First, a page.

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Ancestral Star is Barn Owl’s third record, but it’s unlikely that many readers will be familiar with their previous two. Readers of our very own Joe Marshall’s Articulate Silences, Ambient Sounds should be familiar with the San Franciscans through a review of previous record The Conjurer and a subsequent interview with the duo. Their very presence in that feature gives you an idea, however, of the (left)field they are operating in. The thing is, the music Barn Owl make isn’t difficult to appreciate, because there’s something incredibly naturalistic and beautiful to the hazy soundscapes which they sculpt from drones of distortion and sparely plucked effects-laden guitars, amongst other odd embellishments.
Perhaps I should say that Ancestral Star requires an acquired degree of patience as opposed to taste. The sonic spectrum of the record isn’t in itself altogether alien. There is much here which will immediately appease fans of shoegaze and post-rock, but most shoegaze is distinctly poppy next to Barn Owl, where as tension doesn’t so much build as creep up on you without the need for the sort of pay-offs you would get from the likes of Mogwai. At ten minutes the title-track is the record’s longest song, but it is resolutely single-minded nonetheless; a spectral ambience of vaporous sound is gradually enveloped in a sandstorm of dissonance, which never quite fully dominates the foreground before it dissipates, leaving behind the same ambient environment with which the song began, but this time embellished with spare far-distant guitar notes.
If not wholly representative of the textural variety and typical song duration of the record as a whole, ‘Ancestral Star’ is nonetheless a pretty perfect summation of the record’s mood and setting. They have obvious forbears in form of fellow drone artists such as Earth, but on Ancestral Star Barn Owl’s dedication to establishing and maintaining the record’s own sense of place is focussed enough that none of their influences can really penetrate it. The duo themselves have spoken of the 'theme' of the record being one focussed on desolate imagery of red horizons and desert hazes, and to say that they succeed in evoking such imagery would be an understatement. This is the first record on which the duo have had the luxury of spending much time in the studio to perfect the mix and flow of album and it shows. ‘Visions In Dust’ sounds exactly as you’d expect, each guitar note plucked leaving a trail of shimmering sustain and although it features one of the few instances of drums on the record, the beat is heavy and drawn and there are so many ride cymbal splashes that they provide atmosphere as opposed to any sense of rhythm. The following track ‘The Night’s Shroud’ is very much in the same vein, the only real difference the absence of drums. The liberal use of reverb and other guitar effects is a key ingredient to Barn Owl’s evocation of desert landscapes, the pseudo-melodies being rendered in such an effective blurry haziness.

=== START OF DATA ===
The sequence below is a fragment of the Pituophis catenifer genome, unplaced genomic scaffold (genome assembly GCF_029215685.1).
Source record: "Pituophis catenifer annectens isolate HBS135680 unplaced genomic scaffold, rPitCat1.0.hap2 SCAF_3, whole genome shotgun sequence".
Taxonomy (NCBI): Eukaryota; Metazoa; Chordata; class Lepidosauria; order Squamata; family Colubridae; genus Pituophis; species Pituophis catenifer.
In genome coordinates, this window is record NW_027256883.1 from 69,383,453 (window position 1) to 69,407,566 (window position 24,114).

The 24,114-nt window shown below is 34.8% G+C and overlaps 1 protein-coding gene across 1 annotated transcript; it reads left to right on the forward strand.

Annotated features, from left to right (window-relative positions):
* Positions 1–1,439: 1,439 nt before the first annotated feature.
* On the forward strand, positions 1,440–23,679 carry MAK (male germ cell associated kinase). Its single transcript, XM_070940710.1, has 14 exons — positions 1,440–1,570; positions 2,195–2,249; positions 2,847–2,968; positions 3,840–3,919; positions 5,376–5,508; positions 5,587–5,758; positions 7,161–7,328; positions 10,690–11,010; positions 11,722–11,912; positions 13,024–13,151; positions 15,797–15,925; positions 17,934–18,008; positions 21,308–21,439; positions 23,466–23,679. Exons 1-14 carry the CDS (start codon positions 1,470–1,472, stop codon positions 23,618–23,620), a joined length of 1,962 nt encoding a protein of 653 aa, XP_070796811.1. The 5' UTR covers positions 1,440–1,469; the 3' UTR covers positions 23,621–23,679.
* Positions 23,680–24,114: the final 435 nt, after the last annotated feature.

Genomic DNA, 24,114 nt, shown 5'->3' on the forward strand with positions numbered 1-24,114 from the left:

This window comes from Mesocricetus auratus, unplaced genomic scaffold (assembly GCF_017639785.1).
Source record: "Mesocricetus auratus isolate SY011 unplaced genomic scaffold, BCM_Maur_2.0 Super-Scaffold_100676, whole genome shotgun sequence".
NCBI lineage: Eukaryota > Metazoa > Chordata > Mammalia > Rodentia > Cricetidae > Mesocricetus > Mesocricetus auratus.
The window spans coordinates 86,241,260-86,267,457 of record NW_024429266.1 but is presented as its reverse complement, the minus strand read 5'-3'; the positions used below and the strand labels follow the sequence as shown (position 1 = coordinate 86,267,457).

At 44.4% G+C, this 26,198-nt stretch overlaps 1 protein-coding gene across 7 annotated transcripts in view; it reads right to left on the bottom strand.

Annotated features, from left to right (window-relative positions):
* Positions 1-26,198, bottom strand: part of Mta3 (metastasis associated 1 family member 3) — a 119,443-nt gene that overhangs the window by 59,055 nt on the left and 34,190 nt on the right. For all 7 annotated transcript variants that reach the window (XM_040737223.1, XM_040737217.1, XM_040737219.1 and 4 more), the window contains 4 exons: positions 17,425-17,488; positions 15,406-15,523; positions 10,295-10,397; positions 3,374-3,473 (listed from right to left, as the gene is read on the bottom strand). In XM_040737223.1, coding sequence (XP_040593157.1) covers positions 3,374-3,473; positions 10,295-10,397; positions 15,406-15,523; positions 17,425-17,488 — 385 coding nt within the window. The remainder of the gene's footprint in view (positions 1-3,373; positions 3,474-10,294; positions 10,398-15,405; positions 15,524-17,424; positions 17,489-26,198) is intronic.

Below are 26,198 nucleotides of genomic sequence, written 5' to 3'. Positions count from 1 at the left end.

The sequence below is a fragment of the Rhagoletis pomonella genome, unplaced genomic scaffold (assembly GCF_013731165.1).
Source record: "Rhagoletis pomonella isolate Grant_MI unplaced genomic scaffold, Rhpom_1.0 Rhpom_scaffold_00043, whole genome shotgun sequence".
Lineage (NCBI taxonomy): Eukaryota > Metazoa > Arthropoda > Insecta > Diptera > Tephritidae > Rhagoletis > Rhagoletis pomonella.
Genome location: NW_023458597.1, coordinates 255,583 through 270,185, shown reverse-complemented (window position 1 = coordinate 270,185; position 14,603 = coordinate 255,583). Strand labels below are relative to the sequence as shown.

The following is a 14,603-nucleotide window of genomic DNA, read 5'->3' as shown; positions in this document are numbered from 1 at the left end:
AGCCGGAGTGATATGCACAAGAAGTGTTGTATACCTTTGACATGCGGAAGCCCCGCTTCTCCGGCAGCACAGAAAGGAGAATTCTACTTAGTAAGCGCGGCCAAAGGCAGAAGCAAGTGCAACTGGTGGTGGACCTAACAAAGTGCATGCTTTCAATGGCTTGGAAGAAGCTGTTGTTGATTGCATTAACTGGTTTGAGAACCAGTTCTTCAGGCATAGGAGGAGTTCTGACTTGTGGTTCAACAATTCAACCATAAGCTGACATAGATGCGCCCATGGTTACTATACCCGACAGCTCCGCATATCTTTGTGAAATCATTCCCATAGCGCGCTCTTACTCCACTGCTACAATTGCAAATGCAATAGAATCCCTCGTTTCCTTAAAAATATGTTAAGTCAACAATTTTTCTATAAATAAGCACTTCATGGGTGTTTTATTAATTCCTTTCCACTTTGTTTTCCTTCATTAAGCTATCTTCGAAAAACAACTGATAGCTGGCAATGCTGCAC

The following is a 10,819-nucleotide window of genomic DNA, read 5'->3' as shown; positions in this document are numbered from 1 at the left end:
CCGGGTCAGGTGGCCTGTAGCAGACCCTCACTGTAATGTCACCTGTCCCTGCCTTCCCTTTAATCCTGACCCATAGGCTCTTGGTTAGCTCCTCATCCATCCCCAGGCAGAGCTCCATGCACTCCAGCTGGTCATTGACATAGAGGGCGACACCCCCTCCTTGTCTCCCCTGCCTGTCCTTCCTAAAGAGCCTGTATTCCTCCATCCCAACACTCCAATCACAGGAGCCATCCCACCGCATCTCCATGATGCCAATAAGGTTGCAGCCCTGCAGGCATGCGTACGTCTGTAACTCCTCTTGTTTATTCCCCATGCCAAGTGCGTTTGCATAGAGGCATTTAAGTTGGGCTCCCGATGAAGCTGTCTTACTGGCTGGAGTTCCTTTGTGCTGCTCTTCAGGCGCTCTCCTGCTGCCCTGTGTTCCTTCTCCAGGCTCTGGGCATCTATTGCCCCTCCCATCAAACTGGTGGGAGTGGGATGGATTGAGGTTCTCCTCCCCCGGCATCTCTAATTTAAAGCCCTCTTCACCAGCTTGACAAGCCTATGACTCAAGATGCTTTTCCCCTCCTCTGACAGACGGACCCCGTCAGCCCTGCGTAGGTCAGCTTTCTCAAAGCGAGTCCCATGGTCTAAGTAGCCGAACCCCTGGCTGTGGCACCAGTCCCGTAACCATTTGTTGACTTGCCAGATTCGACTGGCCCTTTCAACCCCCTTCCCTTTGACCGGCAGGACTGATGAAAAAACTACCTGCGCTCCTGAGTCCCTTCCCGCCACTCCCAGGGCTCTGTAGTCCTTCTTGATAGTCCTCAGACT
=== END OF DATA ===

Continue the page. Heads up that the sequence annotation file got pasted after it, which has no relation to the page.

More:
It would a dull record if they always relied on the same sounds however and indeed the closing track ‘Light From the Mesa’ suffers a little in this regard. Thankfully Barn Owl provide some much needed textural variation in the middle of the record; the flurried acoustic fingerpicking of ‘Cavern Hymn’ suggests a human presence in the bleak landscape, the bowed guitars of ‘Flatlands’ recall more traditional bowed instruments in a manner redolent of John Cale’s viola drones, whereas the Nico-esque ‘Incantation’ finds its drone in a wheezebox and adorns it with a choral effect somewhere between a didgeridoo and Gregorian chant.
The problem with Ancestral Star inevitably lies in the fact that it is, to utilise an old cliché, the soundtrack for a movie that hasn’t been made yet. Or perhaps has been made, but just didn’t have the benefit of this good a soundtrack. In fact the music of which the record most reminded me is Nick Cave and Warren Ellis’ soundtrack for Aussie outback set The Proposition, which evokes similar imagery through drones and dissonant bowed instrumentation also. My point isn’t that Barn Owl are by any means copying Messrs Cave and Ellis, rather that Barn Owl would perhaps be better suited to actual soundtrack work themselves. Individual tracks lack the hooks and dynamism to be enjoyable listens in isolation, whereas when listened to in its entirety Ancestral Star is too homogeneous and ultimately a bit wearying. Although it may often be breathtakingly evocative, Ancestral Star is a record that many could admire, but few could truly love.
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